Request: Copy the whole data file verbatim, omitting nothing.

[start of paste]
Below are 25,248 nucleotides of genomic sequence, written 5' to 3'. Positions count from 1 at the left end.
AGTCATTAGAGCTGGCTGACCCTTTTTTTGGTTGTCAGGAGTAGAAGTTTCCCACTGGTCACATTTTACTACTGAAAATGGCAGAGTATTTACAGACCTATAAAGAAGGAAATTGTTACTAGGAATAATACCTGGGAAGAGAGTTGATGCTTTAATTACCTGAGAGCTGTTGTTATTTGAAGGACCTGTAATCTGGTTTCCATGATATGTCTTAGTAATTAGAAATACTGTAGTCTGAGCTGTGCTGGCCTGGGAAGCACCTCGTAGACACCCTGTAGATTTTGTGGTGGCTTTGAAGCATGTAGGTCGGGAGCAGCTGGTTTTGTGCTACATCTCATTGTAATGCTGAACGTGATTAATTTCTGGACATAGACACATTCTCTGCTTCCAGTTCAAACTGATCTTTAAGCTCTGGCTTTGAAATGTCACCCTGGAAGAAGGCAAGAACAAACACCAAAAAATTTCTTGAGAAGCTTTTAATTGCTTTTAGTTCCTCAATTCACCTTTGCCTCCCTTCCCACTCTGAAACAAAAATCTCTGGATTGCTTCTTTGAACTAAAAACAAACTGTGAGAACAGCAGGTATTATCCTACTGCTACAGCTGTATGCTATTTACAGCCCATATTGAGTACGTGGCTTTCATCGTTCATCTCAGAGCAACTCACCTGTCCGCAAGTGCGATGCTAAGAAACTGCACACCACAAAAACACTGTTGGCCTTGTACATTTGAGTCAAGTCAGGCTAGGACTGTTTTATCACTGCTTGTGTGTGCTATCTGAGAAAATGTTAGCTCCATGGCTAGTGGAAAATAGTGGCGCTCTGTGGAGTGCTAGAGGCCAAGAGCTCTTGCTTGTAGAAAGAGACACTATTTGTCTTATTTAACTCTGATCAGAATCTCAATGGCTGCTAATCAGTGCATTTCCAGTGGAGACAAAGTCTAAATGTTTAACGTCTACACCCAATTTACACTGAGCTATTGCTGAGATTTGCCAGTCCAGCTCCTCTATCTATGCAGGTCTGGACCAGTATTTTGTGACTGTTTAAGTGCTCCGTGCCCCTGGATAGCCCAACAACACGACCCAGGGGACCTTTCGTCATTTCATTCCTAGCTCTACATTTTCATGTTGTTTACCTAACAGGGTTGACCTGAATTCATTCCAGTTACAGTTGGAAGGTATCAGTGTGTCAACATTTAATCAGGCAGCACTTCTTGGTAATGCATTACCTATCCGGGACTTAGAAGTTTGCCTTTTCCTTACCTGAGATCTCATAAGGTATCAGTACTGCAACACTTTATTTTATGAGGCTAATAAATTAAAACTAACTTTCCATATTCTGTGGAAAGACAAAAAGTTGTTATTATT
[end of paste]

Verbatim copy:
Below are 25,248 nucleotides of genomic sequence, written 5' to 3'. Positions count from 1 at the left end.
AGTCATTAGAGCTGGCTGACCCTTTTTTTGGTTGTCAGGAGTAGAAGTTTCCCACTGGTCACATTTTACTACTGAAAATGGCAGAGTATTTACAGACCTATAAAGAAGGAAATTGTTACTAGGAATAATACCTGGGAAGAGAGTTGATGCTTTAATTACCTGAGAGCTGTTGTTATTTGAAGGACCTGTAATCTGGTTTCCATGATATGTCTTAGTAATTAGAAATACTGTAGTCTGAGCTGTGCTGGCCTGGGAAGCACCTCGTAGACACCCTGTAGATTTTGTGGTGGCTTTGAAGCATGTAGGTCGGGAGCAGCTGGTTTTGTGCTACATCTCATTGTAATGCTGAACGTGATTAATTTCTGGACATAGACACATTCTCTGCTTCCAGTTCAAACTGATCTTTAAGCTCTGGCTTTGAAATGTCACCCTGGAAGAAGGCAAGAACAAACACCAAAAAATTTCTTGAGAAGCTTTTAATTGCTTTTAGTTCCTCAATTCACCTTTGCCTCCCTTCCCACTCTGAAACAAAAATCTCTGGATTGCTTCTTTGAACTAAAAACAAACTGTGAGAACAGCAGGTATTATCCTACTGCTACAGCTGTATGCTATTTACAGCCCATATTGAGTACGTGGCTTTCATCGTTCATCTCAGAGCAACTCACCTGTCCGCAAGTGCGATGCTAAGAAACTGCACACCACAAAAACACTGTTGGCCTTGTACATTTGAGTCAAGTCAGGCTAGGACTGTTTTATCACTGCTTGTGTGTGCTATCTGAGAAAATGTTAGCTCCATGGCTAGTGGAAAATAGTGGCGCTCTGTGGAGTGCTAGAGGCCAAGAGCTCTTGCTTGTAGAAAGAGACACTATTTGTCTTATTTAACTCTGATCAGAATCTCAATGGCTGCTAATCAGTGCATTTCCAGTGGAGACAAAGTCTAAATGTTTAACGTCTACACCCAATTTACACTGAGCTATTGCTGAGATTTGCCAGTCCAGCTCCTCTATCTATGCAGGTCTGGACCAGTATTTTGTGACTGTTTAAGTGCTCCGTGCCCCTGGATAGCCCAACAACACGACCCAGGGGACCTTTCGTCATTTCATTCCTAGCTCTACATTTTCATGTTGTTTACCTAACAGGGTTGACCTGAATTCATTCCAGTTACAGTTGGAAGGTATCAGTGTGTCAACATTTAATCAGGCAGCACTTCTTGGTAATGCATTACCTATCCGGGACTTAGAAGTTTGCCTTTTCCTTACCTGAGATCTCATAAGGTATCAGTACTGCAACACTTTATTTTATGAGGCTAATAAATTAAAACTAACTTTCCATATTCTGTGGAAAGACAAAAAGTTGTTATTATT